- what should be part of a proper laboratory biosecurity program and who are stakeholders in the program
- what are dual-use materials
- what are dual-use biological agents are and the basis why agents are classified as dual-use. The criteria include besides the pathogenicity also other factor such a how can they be cultured and dispersed.
- types of research will be presented as examples of DURC/GOF and published examples will be discussed.
- ethical questions
Title: Challenges for Biosafety in the rapid changing of biotechnology
Gijsbert van Willigen
From a biosafety and biosecurity perspective new techniques such as synthetic biology, genome editing, whole genome sequencing, new plant breeding techniques and also dual use research of concern are challenge for biosafety. Reason for this is that the risk assessment, containment but also ethical questions and legal frameworks are based on assumptions that were made some 30 years ago. The question is whether these old fashioned assumptions are still valid for the biotechnology for now and in the future. In the presentation an overview will be given of some new techniques that challenge the system of risk assessment and the legal framework that is in place at the moment. Also the questions if the containment rules that are applied at the moment will still be valid in the near future.
Title: Laboratory Biorisk Management 1
Biorisk is defined as the combination of the probability of occurrence of harm and the severity of that harm where the source of harm is a biological agent or toxin. Biorisk management is a management system to manage the biorisk in an organisation. Any organisation that contains facilities where work is carried out with potentially hazardous biological materials or genetically modified organisms (GMO) should implement a biorisk management structure and policy. A successful biorisk management system relies on commitment by the top management and a focus on continual improvement. Biorisk management starts with a risk assessment based on planned projects with biological agents. At the same time, the organisation must obviously follow any applicable legislation. Many of the elements of a biorisk management system are also implied by general biosafety measures. However, the management system involves a higher level system to ensure that the organization as a whole (top management, middle management, and all other involved employees) is functioning in a coordinated manner. It also implies monitoring, corrective actions, and reviewing. An effective management system approach should be built on the concept of continual improvement through a cycle of planning, implementing, reviewing and improving the processes and actions that an organization undertakes to meet goals. This is known as the PDCA (Plan-Do-Check-Act) principle. Recently, as part of a biorisk management system, the competence of biosafety professionals is increasingly seen as a crucial success factor. The International Federation of Biosafety Associations (IFBA) has published a handbook “Ensuring Quality Biorisk Management Through Certification of Professionals”.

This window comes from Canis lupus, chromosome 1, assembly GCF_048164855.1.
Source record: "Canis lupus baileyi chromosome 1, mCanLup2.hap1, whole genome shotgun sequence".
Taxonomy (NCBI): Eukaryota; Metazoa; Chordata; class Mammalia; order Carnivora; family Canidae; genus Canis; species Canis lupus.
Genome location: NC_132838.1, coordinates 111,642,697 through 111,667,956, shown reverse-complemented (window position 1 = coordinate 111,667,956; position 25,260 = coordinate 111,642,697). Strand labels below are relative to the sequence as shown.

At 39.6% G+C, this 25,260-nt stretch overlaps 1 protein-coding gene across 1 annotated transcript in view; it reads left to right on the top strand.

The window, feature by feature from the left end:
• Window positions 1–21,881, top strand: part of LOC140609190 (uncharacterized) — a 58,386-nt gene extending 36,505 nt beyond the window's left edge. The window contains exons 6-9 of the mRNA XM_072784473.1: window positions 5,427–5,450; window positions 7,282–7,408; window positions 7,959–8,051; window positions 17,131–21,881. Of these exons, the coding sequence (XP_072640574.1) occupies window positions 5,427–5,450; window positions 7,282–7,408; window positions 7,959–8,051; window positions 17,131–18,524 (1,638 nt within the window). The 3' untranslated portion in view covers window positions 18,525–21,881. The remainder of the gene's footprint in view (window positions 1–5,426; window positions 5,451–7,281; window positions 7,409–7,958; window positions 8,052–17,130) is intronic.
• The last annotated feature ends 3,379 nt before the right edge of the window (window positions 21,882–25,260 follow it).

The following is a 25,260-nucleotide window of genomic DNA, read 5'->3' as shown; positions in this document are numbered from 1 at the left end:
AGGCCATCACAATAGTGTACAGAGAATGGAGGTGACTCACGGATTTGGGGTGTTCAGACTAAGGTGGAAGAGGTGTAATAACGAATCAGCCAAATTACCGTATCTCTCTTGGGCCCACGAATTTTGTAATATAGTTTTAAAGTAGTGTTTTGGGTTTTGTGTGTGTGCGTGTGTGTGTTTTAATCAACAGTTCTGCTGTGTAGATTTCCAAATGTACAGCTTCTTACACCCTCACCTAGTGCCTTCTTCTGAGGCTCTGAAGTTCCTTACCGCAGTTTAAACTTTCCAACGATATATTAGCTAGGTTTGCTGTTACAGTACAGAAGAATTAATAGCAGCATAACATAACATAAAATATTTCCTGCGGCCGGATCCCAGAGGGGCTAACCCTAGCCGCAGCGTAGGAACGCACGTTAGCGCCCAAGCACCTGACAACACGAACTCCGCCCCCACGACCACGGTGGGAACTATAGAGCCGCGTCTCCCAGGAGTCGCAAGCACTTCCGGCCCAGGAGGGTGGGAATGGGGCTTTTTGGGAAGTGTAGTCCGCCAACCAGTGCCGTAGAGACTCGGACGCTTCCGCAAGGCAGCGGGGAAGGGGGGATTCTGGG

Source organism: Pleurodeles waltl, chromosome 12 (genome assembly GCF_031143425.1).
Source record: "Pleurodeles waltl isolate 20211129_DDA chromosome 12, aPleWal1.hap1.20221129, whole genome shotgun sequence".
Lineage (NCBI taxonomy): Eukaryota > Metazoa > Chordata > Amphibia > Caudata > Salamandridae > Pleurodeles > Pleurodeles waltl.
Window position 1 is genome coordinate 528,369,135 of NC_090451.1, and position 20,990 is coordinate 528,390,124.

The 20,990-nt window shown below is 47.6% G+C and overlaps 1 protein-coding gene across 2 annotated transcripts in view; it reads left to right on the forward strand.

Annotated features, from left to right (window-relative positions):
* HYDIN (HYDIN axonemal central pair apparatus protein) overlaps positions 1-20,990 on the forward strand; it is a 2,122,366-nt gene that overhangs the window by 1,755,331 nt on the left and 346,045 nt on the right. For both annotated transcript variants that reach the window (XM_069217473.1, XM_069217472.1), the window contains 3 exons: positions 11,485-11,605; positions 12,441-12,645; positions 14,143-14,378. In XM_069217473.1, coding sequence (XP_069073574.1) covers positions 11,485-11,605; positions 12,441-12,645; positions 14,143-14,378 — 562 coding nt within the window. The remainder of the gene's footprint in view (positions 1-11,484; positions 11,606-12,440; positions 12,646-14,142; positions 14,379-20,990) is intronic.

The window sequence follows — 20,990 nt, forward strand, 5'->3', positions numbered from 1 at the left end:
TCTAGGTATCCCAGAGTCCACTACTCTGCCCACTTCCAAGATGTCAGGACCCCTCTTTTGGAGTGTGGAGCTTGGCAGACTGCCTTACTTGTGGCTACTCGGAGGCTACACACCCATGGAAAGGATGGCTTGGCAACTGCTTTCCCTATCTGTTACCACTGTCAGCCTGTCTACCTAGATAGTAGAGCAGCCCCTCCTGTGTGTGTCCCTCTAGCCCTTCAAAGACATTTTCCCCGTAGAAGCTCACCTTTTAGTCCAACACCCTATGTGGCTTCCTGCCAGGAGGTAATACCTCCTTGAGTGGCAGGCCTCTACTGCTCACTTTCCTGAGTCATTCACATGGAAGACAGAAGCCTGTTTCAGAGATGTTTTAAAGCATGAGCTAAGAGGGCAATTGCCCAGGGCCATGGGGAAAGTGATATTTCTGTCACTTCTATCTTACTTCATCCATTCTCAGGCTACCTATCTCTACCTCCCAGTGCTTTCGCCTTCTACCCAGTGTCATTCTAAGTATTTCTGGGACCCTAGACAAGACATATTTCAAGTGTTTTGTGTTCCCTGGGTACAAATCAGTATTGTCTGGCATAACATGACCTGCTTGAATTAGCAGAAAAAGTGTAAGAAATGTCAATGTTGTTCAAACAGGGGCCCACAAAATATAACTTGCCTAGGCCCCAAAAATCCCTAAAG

Title: Regulatory Aspects